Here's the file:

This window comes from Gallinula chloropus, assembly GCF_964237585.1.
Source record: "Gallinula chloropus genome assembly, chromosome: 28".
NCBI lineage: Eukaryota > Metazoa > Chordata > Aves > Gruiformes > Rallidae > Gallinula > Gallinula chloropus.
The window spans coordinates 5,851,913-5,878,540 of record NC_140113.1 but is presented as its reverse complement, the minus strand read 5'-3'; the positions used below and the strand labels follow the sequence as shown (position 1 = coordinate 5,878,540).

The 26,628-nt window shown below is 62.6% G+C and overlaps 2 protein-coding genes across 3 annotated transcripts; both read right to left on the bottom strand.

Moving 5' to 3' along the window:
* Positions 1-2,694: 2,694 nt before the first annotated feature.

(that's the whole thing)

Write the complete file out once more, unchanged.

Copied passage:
This window comes from Gallinula chloropus, assembly GCF_964237585.1.
Source record: "Gallinula chloropus genome assembly, chromosome: 28".
NCBI lineage: Eukaryota > Metazoa > Chordata > Aves > Gruiformes > Rallidae > Gallinula > Gallinula chloropus.
The window spans coordinates 5,851,913-5,878,540 of record NC_140113.1 but is presented as its reverse complement, the minus strand read 5'-3'; the positions used below and the strand labels follow the sequence as shown (position 1 = coordinate 5,878,540).

The 26,628-nt window shown below is 62.6% G+C and overlaps 2 protein-coding genes across 3 annotated transcripts; both read right to left on the bottom strand.

Moving 5' to 3' along the window:
* Positions 1-2,694: 2,694 nt before the first annotated feature.